Bonga Media is an international non-governmental organization based in Lorain, Ohio. This organization is involved with projects dealing with media in the African country of Uganda. Involvement in developing African nations is common among non-profits, but Bonga Media takes a unique approach by targeting the development and education of Ugandan communication networks and skills. Bonga Media approaches its Ugandan development initiative through two strategies: the creation of films that stress the need for a global community and the education of Ugandans on the use of communications technologies. Bonga Media was created by Callie King (callie@bongamedia.org) and Tristan Rader (tristan@bongamedia.org). The organization was formed in 2009.
In Bonga Media’s films, Uganda takes the spotlight. The group has created films focusing on aspects in dire need of development within the nation of Uganda. For example, one short film is entirely composed of footage demonstrating the conditions of roads in the Ugandan city of Uganda. The roads are clearly an issue as all shown are made of dirt and clearly make it difficult to travel quickly and efficiently. The narrator relates facts collected by The Media Association of Northern Uganda and describes how to get involved with improving road conditions in Uganda. This video is an example of Bonga Media’s dedication to identifying an issue and exposing it to the world, so the global community can resolve it together. In an assortment of these videos as well as on the group’s website, Bonga Media describes the importance of being a hands-on organization where they are actively involved in the nation of Uganda. By being present in Uganda on their production and educational trips, they learn the
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Bonga Media’s second stratagem for helping Uganda develop fits directly into the creation of films. The crew at Bonga trains Ugandans on the operation of communications equipment while creating films about Uganda. In fact, many of the films that inspire viewers to get involved in Uganda’s development were partially created by Ugandans. The organization has a public description of their communications literacy plan. The plan documents the goals and milestones they hope all Ugandans that receive their training will accomplish. Video, audio, and social media are the main focus groups of Bonga Media’s training programs. Bonga Media has footage documenting their crew training Ugandans on communications technologies like cameras and editing software. In harmony with their attempts at creating a global community, Bonga Media also has footage of their crew learning from Ugandans. These Ohioans are taught the skills of bag weaving and create relationships that transcend national borders.
Opportunities in getting involved with Bonga Media are limited currently, but Bonga does have a history of fundraising through the Bowling Green, Ohio community. The group has called upon the attendees of Klazel Entertainment’s Konkrete Jungle attendees to help fund their work. Last semester, the group hosted a benefit event alongside a Konkrete Jungle event in which a portion of the entry fees went to Bonga Media. This event was also an educational opportunity as it was specifically aimed at redirecting the energy generated from Invisible Children’s “Kony 2012” campaign. Invisible Children created a campaign aimed at ending the warfare in Uganda lead by Joseph Kony. This particular campaign gained worldwide attention through the internet, but Bonga Media felt much of the information was misleading and painted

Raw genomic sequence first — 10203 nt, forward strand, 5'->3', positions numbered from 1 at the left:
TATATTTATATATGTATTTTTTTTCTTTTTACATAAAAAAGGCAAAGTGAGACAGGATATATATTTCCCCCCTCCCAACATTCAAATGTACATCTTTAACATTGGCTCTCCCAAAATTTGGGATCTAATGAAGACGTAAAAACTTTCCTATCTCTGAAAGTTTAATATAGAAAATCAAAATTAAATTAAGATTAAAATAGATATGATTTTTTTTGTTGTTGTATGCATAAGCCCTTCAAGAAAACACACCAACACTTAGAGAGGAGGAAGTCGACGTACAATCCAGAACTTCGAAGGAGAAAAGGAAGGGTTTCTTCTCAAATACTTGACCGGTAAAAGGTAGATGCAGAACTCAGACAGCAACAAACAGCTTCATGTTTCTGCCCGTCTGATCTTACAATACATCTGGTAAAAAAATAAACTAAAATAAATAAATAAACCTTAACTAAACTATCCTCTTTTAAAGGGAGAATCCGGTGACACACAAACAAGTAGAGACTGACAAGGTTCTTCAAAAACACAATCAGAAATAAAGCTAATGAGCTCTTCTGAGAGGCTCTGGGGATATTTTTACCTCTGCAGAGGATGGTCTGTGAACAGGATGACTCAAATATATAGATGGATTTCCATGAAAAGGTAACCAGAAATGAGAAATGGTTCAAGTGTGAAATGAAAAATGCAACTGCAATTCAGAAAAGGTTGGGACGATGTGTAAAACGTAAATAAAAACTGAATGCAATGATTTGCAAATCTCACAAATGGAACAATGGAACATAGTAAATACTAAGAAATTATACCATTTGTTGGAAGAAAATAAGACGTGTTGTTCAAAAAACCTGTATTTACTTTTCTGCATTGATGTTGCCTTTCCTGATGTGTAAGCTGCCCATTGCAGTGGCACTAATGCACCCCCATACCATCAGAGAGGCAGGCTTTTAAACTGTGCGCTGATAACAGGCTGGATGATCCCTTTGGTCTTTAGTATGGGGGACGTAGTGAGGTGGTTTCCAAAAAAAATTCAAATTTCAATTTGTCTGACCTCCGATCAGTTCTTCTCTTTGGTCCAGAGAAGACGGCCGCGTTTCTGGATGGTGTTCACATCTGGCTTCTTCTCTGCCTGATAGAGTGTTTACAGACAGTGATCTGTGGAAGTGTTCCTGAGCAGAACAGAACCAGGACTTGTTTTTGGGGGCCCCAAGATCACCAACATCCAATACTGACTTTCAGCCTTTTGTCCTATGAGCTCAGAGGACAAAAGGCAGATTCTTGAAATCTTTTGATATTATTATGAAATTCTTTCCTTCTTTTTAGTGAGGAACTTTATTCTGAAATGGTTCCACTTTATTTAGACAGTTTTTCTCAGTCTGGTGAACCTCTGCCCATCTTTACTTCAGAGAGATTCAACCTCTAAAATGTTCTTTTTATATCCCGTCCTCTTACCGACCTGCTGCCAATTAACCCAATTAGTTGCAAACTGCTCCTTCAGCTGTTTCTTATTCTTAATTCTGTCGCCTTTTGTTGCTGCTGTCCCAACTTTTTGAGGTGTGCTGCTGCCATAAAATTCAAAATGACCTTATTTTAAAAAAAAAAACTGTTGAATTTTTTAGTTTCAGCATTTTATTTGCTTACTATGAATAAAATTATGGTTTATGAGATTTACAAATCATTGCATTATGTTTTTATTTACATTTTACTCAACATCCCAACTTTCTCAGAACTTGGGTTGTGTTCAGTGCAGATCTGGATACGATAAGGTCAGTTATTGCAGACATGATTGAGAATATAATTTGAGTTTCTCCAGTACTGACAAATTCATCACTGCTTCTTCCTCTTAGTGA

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an untrue and outdated picture of Uganda.While they were encouraged by such a mass audience being captivated by Uganda’s story, the group felt there were more sophisticated forms of aid. They encouraged patrons of Konkrete Jungle to research updated information on Uganda to find ways to help and not just rely on Invisible Children’s 10-year-old story of Joseph Kony’s violence. They also offered their own information on Uganda’s state, drawing from their experience in the country and their contacts with Ugandan media outlets.
In my personal opinion, Bonga Media has an excellent non-profit mission. Their well- defined strategies have been analyzed on a critical level and allow the group to avoid the pitfalls of many international missions. Drawing on class discussions, the group actively works to create relationships with Ugandans and humanize Uganda in the eyes of the viewer which transcends the sociological phenomenon of the “others”. By giving Ugandans the ability to communicate to the world, Bonga Media is allowing Uganda to steer its own development by directly conveying its needs, effectively cutting out the middle man.